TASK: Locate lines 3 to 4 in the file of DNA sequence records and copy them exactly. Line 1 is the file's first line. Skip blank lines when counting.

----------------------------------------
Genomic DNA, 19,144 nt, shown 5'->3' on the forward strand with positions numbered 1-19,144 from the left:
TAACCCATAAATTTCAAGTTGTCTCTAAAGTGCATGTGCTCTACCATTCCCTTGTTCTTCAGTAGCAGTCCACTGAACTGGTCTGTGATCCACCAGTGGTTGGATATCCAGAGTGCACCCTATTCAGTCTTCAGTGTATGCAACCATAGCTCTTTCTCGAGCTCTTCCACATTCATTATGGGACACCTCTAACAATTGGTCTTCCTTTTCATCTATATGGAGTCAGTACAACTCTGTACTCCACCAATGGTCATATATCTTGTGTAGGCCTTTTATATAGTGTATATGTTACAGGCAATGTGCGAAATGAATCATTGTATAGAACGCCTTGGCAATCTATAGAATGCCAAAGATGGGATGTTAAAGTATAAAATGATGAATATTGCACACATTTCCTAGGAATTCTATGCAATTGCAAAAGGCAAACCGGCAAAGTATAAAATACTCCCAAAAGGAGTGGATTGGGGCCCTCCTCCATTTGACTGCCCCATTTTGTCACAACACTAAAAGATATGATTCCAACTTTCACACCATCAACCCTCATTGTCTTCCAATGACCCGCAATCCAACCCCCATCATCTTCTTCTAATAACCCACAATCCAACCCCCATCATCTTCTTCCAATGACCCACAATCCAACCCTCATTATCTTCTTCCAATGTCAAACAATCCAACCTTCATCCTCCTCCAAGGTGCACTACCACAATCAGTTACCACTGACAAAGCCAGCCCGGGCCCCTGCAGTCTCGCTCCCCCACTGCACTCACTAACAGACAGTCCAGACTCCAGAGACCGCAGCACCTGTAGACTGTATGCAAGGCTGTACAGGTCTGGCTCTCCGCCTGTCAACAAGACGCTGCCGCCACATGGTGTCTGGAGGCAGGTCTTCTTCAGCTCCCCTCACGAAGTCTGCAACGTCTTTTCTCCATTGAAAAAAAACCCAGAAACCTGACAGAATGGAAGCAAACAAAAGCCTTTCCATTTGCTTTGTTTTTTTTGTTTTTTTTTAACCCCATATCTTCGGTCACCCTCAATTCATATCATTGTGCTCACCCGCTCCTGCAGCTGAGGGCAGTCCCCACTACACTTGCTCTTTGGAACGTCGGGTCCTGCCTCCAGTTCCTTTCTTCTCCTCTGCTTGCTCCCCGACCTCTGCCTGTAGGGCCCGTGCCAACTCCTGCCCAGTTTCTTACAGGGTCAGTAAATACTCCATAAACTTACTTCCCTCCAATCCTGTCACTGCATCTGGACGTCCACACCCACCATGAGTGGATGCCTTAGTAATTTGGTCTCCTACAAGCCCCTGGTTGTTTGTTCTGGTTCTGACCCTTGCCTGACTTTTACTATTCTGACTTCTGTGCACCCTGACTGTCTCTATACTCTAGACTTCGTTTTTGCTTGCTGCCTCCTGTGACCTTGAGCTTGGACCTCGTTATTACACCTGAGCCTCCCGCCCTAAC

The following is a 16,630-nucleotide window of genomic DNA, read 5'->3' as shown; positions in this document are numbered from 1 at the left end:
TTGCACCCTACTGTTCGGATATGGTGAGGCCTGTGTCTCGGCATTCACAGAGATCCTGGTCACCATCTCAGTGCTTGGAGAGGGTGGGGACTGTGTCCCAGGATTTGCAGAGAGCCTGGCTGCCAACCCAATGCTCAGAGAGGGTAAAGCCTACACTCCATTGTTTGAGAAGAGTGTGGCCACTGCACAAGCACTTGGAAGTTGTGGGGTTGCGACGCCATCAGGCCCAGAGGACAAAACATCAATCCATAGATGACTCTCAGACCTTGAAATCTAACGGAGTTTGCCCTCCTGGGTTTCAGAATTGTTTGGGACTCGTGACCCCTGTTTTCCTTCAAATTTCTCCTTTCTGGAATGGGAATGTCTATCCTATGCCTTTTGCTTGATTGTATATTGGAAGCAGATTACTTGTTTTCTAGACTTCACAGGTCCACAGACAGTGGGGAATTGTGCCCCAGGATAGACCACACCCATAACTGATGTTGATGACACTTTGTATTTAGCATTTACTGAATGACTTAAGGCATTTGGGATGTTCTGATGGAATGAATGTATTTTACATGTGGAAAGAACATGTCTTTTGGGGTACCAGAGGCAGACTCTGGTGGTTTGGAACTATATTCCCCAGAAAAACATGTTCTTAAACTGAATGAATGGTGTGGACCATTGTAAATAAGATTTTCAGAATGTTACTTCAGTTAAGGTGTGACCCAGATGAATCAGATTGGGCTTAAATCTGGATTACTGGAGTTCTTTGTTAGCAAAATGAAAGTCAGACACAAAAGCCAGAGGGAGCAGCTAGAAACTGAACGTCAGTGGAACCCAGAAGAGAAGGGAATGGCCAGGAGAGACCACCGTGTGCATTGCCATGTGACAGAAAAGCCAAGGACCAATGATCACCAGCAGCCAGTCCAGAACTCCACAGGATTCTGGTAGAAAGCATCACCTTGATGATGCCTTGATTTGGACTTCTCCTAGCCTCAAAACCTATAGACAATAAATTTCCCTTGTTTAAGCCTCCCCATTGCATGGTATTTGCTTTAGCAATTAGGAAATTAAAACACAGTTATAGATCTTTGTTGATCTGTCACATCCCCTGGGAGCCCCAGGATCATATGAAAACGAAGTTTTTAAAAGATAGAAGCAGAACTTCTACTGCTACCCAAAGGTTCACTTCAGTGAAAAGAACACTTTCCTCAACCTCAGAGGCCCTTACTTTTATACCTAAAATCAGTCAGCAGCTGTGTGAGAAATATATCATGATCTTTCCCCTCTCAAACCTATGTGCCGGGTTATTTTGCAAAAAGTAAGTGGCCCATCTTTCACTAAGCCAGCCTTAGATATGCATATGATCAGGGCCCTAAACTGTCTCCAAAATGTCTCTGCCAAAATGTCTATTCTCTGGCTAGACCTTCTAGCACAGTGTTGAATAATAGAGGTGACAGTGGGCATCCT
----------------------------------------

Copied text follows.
The following is a 16,630-nucleotide window of genomic DNA, read 5'->3' as shown; positions in this document are numbered from 1 at the left end:
TTGCACCCTACTGTTCGGATATGGTGAGGCCTGTGTCTCGGCATTCACAGAGATCCTGGTCACCATCTCAGTGCTTGGAGAGGGTGGGGACTGTGTCCCAGGATTTGCAGAGAGCCTGGCTGCCAACCCAATGCTCAGAGAGGGTAAAGCCTACACTCCATTGTTTGAGAAGAGTGTGGCCACTGCACAAGCACTTGGAAGTTGTGGGGTTGCGACGCCATCAGGCCCAGAGGACAAAACATCAATCCATAGATGACTCTCAGACCTTGAAATCTAACGGAGTTTGCCCTCCTGGGTTTCAGAATTGTTTGGGACTCGTGACCCCTGTTTTCCTTCAAATTTCTCCTTTCTGGAATGGGAATGTCTATCCTATGCCTTTTGCTTGATTGTATATTGGAAGCAGATTACTTGTTTTCTAGACTTCACAGGTCCACAGACAGTGGGGAATTGTGCCCCAGGATAGACCACACCCATAACTGATGTTGATGACACTTTGTATTTAGCATTTACTGAATGACTTAAGGCATTTGGGATGTTCTGATGGAATGAATGTATTTTACATGTGGAAAGAACATGTCTTTTGGGGTACCAGAGGCAGACTCTGGTGGTTTGGAACTATATTCCCCAGAAAAACATGTTCTTAAACTGAATGAATGGTGTGGACCATTGTAAATAAGATTTTCAGAATGTTACTTCAGTTAAGGTGTGACCCAGATGAATCAGATTGGGCTTAAATCTGGATTACTGGAGTTCTTTGTTAGCAAAATGAAAGTCAGACACAAAAGCCAGAGGGAGCAGCTAGAAACTGAACGTCAGTGGAACCCAGAAGAGAAGGGAATGGCCAGGAGAGACCACCGTGTGCATTGCCATGTGACAGAAAAGCCAAGGACCAATGATCACCAGCAGCCAGTCCAGAACTCCACAGGATTCTGGTAGAAAGCATCACCTTGATGATGCCTTGATTTGGACTTCTCCTAGCCTCAAAACCTATAGACAATAAATTTCCCTTGTTTAAGCCTCCCCATTGCATGGTATTTGCTTTAGCAATTAGGAAATTAAAACACAGTTATAGATCTTTGTTGATCTGTCACATCCCCTGGGAGCCCCAGGATCATATGAAAACGAAGTTTTTAAAAGATAGAAGCAGAACTTCTACTGCTACCCAAAGGTTCACTTCAGTGAAAAGAACACTTTCCTCAACCTCAGAGGCCCTTACTTTTATACCTAAAATCAGTCAGCAGCTGTGTGAGAAATATATCATGATCTTTCCCCTCTCAAACCTATGTGCCGGGTTATTTTGCAAAAAGTAAGTGGCCCATCTTTCACTAAGCCAGCCTTAGATATGCATATGATCAGGGCCCTAAACTGTCTCCAAAATGTCTCTGCCAAAATGTCTATTCTCTGGCTAGACCTTCTAGCACAGTGTTGAATAATAGAGGTGACAGTGGGCATCCT